Aug. 6, 2013
The prosecutor of the International Criminal Court (ICC) has indicted the Boko Haram sect, saying that there is reason to believe that crimes against humanity have been committed in Nigeria, namely murder and persecution by the sect.
A report issued by the Office of the Prosecutor’s Fatou Bensouda yesterday found that the group has, since July 2009, “launched a widespread and systematic attack that has resulted in the killing of more than 1,200 Christian and Muslim civilians in different locations throughout Nigeria.
“The scale and intensity of the attacks have increased over time,” said the report based on preliminary information through December 2012.
The ICC stated in a news release that it is now assessing whether the national authorities are conducting genuine proceedings in relation “to those who appear to bear the greatest responsibility for such crimes, and the gravity of such crimes”.
After analyses of all available information, the Office of the Prosecutor has determined that there is a reasonable basis to believe that crimes against humanity have been committed in Nigeria, namely acts of murder and persecution attributed to Boko Haram, a militant group operating mainly in north-eastern Nigeria. The Office of the Prosecutor is now assessing whether the national authorities are conducting genuine proceedings in relation to those who appear to bear the greatest responsibility for such crimes, and the gravity of such crimes. The assessment of jurisdictional issues with respect to other groups in Nigeria will continue.
The Report is based on information gathered by the Office up to December 2012. It relates to one the four phases in the Prosecutor’s preliminary examination of the situation in Nigeria, namely phase 2. Only after completion of all phases the Prosecutor will make a determination whether a fully-fledged investigation is warranted.
For more information please see the Article 5 Report on the situation of Nigeria.
Background: The Office of the Prosecutor is responsible for determining whether a situation meets the legal criteria established by the Rome Statute – the Court’s founding treaty – to warrant an investigation by the International Criminal Court. For this purpose, the Office analyses of all situations brought to its attention based on the information available and statutory criteria, including: jurisdiction (temporal, material, and either territorial or personal jurisdiction); admissibility (complementarity and gravity); and the interests of justice. The Office of the Prosecutor is currently conducting preliminary examinations in eight situations. More information on preliminary examinations can be found here.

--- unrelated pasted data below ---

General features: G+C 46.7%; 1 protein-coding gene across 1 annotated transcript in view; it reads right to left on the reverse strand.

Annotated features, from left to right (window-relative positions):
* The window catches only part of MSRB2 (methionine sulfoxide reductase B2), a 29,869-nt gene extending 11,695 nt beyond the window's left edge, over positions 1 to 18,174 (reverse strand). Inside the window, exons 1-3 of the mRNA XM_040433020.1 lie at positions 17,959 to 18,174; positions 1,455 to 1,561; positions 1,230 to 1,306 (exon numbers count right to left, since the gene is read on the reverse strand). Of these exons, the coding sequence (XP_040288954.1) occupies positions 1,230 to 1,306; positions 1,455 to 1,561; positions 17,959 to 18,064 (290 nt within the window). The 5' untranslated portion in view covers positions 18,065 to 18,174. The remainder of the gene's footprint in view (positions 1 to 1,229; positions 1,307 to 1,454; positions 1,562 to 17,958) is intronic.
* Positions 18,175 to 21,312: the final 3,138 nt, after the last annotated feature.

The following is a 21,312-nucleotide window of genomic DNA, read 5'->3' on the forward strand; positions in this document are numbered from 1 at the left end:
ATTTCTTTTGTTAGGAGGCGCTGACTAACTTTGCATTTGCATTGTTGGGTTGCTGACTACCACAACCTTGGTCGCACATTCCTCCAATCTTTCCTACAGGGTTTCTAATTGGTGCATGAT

Office of the Prosecutor
It added that the prosecutor is still assessing three other phases of the situation in Nigeria, and, once completed, will decide if a situation meets the legal criteria established by the Rome Statute – the Court’s founding treaty – to warrant an investigation by the ICC.
During the timeframe of the report, secretary-general Ban Ki-moon and the Office of the High Commissioner for Human Rights (OHCHR) repeatedly warned Boko Haram against attacks on civilians.
President Goodluck Jonathan declared a state of emergency in May to fight Boko Haram. Related anti-insurgent operations and general insecurity have uprooted thousands of people in north-eastern Nigeria, with more than 6,000 of them fleeing to neighbouring Niger for safety, the UN High commissioner for refugees (UNHCR) reported in June.
Located in the Hague, in the Netherlands, the ICC is an independent, permanent court that tries persons accused of the most serious crimes of international concern – namely genocide, crimes against humanity and war crimes – if national authorities with jurisdiction are unwilling or unable to do so genuinely. –Leadership